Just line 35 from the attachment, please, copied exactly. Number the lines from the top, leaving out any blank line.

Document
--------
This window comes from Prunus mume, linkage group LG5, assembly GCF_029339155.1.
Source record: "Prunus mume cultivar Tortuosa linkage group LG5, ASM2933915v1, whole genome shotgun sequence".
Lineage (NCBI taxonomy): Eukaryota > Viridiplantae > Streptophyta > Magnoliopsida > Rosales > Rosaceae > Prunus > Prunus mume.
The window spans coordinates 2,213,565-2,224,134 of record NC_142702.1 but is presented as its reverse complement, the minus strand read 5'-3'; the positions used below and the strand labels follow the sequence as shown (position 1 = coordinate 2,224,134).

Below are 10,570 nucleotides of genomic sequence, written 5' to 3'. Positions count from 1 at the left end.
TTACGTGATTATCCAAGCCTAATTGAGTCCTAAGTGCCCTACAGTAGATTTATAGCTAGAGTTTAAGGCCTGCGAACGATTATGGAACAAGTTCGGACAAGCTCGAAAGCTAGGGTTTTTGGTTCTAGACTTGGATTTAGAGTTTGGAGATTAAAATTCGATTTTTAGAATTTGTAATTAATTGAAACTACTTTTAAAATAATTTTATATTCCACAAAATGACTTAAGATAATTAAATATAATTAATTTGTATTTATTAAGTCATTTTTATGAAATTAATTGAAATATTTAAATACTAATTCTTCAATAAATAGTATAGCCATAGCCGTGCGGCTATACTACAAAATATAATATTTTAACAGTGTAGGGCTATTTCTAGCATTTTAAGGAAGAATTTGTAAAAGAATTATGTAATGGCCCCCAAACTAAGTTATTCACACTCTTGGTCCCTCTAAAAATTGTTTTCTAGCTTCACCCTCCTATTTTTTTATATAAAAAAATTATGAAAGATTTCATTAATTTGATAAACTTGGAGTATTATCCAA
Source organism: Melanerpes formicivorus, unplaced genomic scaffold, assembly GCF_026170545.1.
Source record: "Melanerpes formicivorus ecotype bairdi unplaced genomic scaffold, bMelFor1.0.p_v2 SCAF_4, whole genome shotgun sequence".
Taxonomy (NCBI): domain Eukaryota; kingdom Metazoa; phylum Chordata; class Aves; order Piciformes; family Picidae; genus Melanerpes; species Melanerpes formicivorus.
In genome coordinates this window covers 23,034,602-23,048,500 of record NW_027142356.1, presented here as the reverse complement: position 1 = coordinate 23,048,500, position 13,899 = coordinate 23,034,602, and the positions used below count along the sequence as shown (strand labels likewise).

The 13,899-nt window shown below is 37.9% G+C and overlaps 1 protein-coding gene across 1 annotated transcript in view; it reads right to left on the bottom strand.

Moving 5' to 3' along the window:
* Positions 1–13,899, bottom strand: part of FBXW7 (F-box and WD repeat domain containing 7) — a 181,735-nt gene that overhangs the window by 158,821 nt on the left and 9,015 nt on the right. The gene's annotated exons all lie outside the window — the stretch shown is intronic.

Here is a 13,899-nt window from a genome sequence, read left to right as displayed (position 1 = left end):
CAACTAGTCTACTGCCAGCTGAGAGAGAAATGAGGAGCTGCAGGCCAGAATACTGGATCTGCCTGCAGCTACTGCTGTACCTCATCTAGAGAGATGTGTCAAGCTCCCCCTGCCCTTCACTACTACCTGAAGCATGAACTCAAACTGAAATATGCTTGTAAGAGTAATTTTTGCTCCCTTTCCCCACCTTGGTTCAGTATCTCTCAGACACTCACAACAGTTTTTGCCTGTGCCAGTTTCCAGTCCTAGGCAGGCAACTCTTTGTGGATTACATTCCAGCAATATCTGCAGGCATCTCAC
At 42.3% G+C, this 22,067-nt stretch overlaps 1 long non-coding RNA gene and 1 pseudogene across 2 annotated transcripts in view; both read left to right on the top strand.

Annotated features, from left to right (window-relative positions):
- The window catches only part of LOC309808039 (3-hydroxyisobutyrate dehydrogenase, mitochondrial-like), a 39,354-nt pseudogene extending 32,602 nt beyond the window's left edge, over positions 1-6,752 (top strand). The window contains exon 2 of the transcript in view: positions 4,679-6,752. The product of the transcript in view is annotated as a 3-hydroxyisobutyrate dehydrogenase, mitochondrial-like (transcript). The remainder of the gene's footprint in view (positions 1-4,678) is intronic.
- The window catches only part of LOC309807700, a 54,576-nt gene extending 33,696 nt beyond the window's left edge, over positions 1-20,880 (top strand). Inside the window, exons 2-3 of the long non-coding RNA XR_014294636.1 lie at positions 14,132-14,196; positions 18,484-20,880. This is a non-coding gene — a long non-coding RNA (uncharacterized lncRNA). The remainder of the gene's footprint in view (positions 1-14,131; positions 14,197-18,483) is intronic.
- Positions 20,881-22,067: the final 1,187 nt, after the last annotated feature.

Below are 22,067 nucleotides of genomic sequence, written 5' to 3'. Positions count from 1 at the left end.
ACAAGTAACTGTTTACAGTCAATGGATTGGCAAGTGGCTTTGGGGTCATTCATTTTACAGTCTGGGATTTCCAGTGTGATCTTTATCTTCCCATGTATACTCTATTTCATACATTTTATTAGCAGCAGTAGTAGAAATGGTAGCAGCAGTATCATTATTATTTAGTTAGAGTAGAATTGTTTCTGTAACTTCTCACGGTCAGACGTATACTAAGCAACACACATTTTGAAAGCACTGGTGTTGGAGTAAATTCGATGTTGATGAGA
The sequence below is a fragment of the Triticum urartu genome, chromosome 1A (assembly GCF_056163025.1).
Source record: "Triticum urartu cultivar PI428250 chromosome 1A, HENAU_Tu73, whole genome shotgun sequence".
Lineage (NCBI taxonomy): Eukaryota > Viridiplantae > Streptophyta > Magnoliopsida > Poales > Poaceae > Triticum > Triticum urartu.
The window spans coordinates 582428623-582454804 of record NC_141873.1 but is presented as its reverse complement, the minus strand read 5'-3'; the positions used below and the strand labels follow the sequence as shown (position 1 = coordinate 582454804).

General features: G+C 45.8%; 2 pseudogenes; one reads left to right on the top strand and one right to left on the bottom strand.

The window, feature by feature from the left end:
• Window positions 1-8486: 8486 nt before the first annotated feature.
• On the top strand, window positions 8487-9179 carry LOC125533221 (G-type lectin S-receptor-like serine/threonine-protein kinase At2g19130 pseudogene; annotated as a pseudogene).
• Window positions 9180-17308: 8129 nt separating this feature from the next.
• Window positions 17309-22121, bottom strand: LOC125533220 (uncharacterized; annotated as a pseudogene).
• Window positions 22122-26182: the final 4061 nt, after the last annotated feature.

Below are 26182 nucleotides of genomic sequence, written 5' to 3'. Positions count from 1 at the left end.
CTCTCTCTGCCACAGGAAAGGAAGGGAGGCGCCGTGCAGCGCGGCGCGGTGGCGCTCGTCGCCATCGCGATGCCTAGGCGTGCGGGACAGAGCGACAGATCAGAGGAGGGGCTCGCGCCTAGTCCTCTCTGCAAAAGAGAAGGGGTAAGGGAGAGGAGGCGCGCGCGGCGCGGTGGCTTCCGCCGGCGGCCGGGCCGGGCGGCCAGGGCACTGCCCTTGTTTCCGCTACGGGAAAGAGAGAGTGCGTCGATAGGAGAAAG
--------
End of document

CTCTCTCTGCCACAGGAAAGGAAGGGAGGCGCCGTGCAGCGCGGCGCGGTGGCGCTCGTCGCCATCGCGATGCCTAGGCGTGCGGGACAGAGCGACAGATCAGAGGAGGGGCTCGCGCCTAGTCCTCTCTGCAAAAGAGAAGGGGTAAGGGAGAGGAGGCGCGCGCGGCGCGGTGGCTTCCGCCGGCGGCCGGGCCGGGCGGCCAGGGCACTGCCCTTGTTTCCGCTACGGGAAAGAGAGAGTGCGTCGATAGGAGAAAG